Anti-Israel Cyberattack a Far Cry From Promised 'Electronic Holocaust'

Hacktivists belonging to Anonymous collective release what appears to be Israelis' private information and hijack websites.

Oded Yaron
Oded Yaron
Israeli singer Shalom Hanoch's website is hacked (screenshot).
Israeli singer Shalom Hanoch's website is hacked (screenshot).
Oded Yaron
Oded Yaron

The "electronic holocaust" promised by the Anonymous group officially kicked off with a trickle on Tuesday, as hackers hijacked dozens of Israeli websites and released what appeared to be Israelis' private information.

Threats of cyberattack have become an annual affair, made by anti-Israel activists in retaliation for crimes "in the Palestinian territories."

As in years past, members of the so-called "hacktivist" collective released lists that purportedly contain Israeli credit card numbers, e-mail login data and phone numbers. Some of the information has been released by hackers in previous years; and some of it isn't confidential, including Knesset members' work phone numbers.

Dozens of websites were hacked on Tuesday, two of which belong to Israeli singers Ivri Lider and Shalom Hanoch. Both sites are managed by the same Israeli firm. The Meretz party's website was hijacked over the weekend. Some have dubbed these hacking efforts as "cyber graffiti." Several people reported receiving text messages from the number "007" in Arabic that promised to "liberate the two holy mosques from Jewish children."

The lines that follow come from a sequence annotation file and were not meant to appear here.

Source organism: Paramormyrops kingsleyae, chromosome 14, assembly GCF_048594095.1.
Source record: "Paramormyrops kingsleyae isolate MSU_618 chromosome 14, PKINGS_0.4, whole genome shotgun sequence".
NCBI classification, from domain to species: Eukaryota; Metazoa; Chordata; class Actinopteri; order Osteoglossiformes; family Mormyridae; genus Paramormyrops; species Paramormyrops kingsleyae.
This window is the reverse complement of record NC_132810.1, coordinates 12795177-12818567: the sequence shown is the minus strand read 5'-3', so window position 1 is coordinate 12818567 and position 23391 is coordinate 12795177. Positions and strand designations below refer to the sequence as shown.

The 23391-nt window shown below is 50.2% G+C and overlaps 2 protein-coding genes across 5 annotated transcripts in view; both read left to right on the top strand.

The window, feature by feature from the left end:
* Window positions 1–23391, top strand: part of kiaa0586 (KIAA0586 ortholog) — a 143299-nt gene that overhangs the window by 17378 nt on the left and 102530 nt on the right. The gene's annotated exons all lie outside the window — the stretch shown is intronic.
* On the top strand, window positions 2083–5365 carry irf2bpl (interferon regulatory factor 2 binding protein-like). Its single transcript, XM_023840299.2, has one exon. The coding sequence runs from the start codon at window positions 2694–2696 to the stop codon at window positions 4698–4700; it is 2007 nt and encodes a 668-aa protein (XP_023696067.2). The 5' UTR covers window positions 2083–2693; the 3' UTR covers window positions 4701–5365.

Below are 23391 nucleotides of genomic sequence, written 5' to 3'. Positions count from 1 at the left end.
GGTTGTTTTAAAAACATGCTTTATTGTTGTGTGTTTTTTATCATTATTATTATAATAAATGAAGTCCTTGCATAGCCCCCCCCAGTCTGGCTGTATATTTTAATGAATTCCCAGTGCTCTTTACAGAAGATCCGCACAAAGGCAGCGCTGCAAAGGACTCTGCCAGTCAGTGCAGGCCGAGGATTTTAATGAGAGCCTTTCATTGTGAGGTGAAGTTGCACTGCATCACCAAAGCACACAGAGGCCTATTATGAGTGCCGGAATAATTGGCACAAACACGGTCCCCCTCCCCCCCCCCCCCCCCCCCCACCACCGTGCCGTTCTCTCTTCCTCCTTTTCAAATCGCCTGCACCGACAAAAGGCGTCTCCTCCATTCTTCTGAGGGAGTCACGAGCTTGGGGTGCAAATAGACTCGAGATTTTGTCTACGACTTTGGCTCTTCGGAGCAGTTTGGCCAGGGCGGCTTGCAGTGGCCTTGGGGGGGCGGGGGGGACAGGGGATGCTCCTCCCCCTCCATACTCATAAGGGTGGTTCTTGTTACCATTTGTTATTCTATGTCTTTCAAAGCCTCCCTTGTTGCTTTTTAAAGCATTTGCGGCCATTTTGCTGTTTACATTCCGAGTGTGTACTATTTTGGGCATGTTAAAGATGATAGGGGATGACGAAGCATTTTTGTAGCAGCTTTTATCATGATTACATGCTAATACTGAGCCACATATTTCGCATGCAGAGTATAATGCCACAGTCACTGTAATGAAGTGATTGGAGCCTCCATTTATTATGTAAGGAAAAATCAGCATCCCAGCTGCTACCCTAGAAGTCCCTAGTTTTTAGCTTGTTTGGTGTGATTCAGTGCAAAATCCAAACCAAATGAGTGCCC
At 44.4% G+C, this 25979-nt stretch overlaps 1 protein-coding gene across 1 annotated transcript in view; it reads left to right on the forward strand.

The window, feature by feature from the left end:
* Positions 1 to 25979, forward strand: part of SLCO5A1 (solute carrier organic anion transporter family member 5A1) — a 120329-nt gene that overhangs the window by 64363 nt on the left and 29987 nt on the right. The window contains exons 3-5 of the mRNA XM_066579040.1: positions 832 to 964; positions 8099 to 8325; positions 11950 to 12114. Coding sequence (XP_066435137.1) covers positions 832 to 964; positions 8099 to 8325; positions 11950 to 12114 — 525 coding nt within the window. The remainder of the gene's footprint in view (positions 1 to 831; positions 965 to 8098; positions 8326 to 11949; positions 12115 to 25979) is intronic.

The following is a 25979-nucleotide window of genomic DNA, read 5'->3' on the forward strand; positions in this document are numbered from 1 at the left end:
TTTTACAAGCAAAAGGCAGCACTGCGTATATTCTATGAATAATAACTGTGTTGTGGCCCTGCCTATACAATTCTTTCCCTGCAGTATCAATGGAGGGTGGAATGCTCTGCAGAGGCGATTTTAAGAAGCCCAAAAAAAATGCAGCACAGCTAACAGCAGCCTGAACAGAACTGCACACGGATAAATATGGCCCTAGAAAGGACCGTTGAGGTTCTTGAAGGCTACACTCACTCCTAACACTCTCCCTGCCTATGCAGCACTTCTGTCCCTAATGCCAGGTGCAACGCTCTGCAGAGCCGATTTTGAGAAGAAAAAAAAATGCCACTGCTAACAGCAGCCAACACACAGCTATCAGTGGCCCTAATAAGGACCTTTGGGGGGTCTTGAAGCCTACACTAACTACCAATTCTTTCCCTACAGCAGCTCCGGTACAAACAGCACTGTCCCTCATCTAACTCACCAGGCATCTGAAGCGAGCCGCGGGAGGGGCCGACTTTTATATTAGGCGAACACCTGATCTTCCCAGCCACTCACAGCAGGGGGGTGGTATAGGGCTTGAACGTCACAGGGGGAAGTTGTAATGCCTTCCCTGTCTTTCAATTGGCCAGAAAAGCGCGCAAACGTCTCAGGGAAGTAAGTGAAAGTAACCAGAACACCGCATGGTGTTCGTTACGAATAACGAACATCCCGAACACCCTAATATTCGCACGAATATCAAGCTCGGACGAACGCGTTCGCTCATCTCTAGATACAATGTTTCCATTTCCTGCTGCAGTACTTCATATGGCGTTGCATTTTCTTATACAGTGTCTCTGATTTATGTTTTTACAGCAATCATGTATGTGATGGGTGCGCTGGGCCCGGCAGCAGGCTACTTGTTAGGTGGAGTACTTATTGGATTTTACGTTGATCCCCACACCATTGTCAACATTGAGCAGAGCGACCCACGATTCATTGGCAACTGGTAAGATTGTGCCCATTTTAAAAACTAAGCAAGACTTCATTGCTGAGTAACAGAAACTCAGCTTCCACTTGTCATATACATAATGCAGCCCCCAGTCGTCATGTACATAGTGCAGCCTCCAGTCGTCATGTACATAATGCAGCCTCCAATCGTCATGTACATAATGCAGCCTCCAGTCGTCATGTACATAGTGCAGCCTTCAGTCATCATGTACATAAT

The cyber operation was announced in a video posted on Youtube on March 4. In the video, a masked figure in a suit wearing Anonymous' trademark white mask reads out a statement, vowing, "We will erase you from cyberspace as we have every year. The seventh of April 2015 will be an electronic holocaust."

Speaking in English with Arabic subtitles, the masked figure threatens, "As we did many times, we will take down your servers, government websites, Israeli military websites, and Israeli institutions."

6000 modems hacked by Anonymous Arabe http://t.co/KZ52tynpjQ #opisrael pic.twitter.com/KT2j6gqk4D

The collective first struck in November 2012 after Israel's Operation Pillar of Defense assault on Gaza, and again on April 7, 2013. Last year it also carried out an attack on April 7.

While the 2013 attack managed to draw some concern, it later became clear that most of the hackers taking part in the so-called OpIsrael are amateurs.

Leaks of what appeared to be Israelis' private data began last week, but cyber experts warned on Monday of a movement to organize attacks on a greater scale. According to Hacked-DB, on Thursday 4,655 e-mails and passwords were released, 1,659 of which have been previously leaked. A list of 6,715 e-mail addresses and passwords seemed to be new, although some may turn out to be fake.

As in previous years, the hacking operation so far seems to be a far cry from the grandiose threats voiced by organizers.

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